Mac Research
News

Cocoa for Scientists (Part XI): The Value in Keys

In the coming tutorials, I plan to introduce Cocoa Bindings and contrast it with the ‘traditional’ outlet/action approach to app development. But in order to understand how Bindings work, you first need to know about the underlying Cocoa technologies, namely, Key-Value Coding (KVC) and Key-Value Observing (KVO). In this short tutorial, I will introduce you to the marvels of keys and key paths, which underpin much of the Cocoa coolness. Next time, I will take a look at Key-Value Observing.

Key-Value Coding

Key-Value Coding (KVC) is actually not a new technology at all — it was there long before Mac OS X was even a twinkle in Steve Jobs’ eye. KVC leverages the dynamicism of Objective-C to allow you to access the properties of an object using strings to identify them. Usually when you want to retrieve a property, you would call a getter accessor, like this

float height = [object height];

This ‘hard-coded’ call is not that flexible. For example, what you if you don’t know which method you want to call at compile time? Maybe you determine the method from some runtime data.

KVC allows you to get or set a property with only a string for identification. For example, the invocation above could be replaced by this:

NSNumber *number = [object valueForKey:@"height"];
float height = [number floatValue];

or more concisely

float height = [[object valueForKey:@"height"] floatValue];

This may seem like a step back in terms of legibility, but it is a big step forward in flexibility, and many of Cocoa’s coolest features are only made possible by this flexibility.

So what is happening when you invoke the valueForKey: method (which, incidentally, derives from the NSObject class)? The Objective-C runtime goes through the methods that belong to the object in question, and looks for a getter with the name height or getHeight. If it finds one, it invokes it, returning the result. If the result is a simple type, like a float or int, it first converts it into an NSNumber object before returning it.

What happens if there is no method called height? Then the runtime will look at the instance variables belonging to the object, and see if one exists called height or _height. If it finds one, it will return its value directly.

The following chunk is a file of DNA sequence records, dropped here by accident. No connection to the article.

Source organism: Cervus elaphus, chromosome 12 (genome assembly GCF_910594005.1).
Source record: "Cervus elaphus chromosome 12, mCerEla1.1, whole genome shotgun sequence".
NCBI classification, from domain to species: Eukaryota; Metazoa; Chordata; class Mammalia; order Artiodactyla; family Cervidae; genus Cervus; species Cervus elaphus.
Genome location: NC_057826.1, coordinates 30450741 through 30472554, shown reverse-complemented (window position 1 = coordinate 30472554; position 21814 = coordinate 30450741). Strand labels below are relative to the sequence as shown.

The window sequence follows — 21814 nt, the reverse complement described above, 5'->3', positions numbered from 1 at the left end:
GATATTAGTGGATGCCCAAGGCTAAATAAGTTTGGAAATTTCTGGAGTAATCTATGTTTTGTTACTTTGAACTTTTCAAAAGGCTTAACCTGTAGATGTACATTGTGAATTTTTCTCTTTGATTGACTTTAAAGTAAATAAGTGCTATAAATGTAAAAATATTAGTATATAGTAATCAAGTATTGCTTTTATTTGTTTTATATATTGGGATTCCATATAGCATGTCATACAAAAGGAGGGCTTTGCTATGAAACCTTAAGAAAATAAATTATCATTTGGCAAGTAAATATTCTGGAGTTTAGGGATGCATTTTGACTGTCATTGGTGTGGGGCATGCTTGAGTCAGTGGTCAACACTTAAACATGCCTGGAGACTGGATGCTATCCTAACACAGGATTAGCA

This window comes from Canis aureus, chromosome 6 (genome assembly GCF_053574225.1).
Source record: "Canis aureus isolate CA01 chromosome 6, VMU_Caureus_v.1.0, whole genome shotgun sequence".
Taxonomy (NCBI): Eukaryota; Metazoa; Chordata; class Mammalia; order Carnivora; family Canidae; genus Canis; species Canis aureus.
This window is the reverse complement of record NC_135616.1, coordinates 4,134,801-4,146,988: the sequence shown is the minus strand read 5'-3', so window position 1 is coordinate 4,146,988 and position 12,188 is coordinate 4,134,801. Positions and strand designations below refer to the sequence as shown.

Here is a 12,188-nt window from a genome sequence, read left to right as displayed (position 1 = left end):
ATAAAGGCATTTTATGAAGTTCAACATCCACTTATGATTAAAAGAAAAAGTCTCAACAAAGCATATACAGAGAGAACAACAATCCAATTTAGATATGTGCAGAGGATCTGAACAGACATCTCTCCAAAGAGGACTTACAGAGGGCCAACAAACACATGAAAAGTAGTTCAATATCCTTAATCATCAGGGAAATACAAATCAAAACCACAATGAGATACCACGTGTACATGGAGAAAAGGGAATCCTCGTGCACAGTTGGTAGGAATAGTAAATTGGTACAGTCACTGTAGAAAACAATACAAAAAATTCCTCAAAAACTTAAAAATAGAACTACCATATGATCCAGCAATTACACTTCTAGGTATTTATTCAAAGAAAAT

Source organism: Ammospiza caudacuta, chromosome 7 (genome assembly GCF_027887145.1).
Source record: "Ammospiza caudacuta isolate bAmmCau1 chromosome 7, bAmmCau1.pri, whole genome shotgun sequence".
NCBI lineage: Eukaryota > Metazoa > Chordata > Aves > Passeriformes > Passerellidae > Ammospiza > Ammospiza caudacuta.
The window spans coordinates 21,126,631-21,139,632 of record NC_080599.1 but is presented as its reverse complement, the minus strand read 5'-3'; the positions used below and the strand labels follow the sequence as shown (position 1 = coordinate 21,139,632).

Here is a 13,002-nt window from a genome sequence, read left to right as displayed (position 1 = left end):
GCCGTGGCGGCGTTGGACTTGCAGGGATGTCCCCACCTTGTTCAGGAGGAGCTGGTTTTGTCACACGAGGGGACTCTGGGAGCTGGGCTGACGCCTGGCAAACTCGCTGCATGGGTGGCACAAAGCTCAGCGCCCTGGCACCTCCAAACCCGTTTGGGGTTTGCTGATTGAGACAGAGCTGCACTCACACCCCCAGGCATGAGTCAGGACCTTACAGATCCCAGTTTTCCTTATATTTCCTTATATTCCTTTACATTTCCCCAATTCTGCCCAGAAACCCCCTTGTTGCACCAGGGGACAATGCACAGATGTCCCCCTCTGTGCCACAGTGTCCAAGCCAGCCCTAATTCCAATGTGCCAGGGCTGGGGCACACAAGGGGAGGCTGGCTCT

There are actually strict rules about how the variables and methods can be named, and the order in which they are sought, but you don’t really need to know them unless you want to get funky with variable names (…and you shouldn’t get funky with variable names).

The flip side of getting a value is setting a value. The KVC setter is called setValue:forKey:. It works the same as for getters, but first tries to call a set...: method, before setting the value directly. Here is an example of setting the height attribute:

[object setValue:[NSNumber numberWithFloat:180.0] forKey:@"height"];

This will look for a method called setHeight: and invoke it if found. KVC is smart enough to see that setHeight: expects to get a float argument, and that the NSNumber you have passed to setValue:forKey: needs to be transformed before being passed in. If there is no setHeight: method, the runtime system will proceed to look for a height or _height instance variable (ivar), and set that directly. If you are going to let KVC set variables directly, bear in mind that it will not do any memory management for you; if you need memory management for a particular attribute, make sure you define the appropriate accessor methods.

Key Paths

KVC starts to get much more interesting when you learn that it isn’t restricted to simple keys, but can take key paths. A key path is a bit like a path in the file system, but for objects rather than files and directories. The directory path /Users/cormack/Library/Application Support gives the location of my Application Support directory relative to the root of the file system. The same trick works with KVC: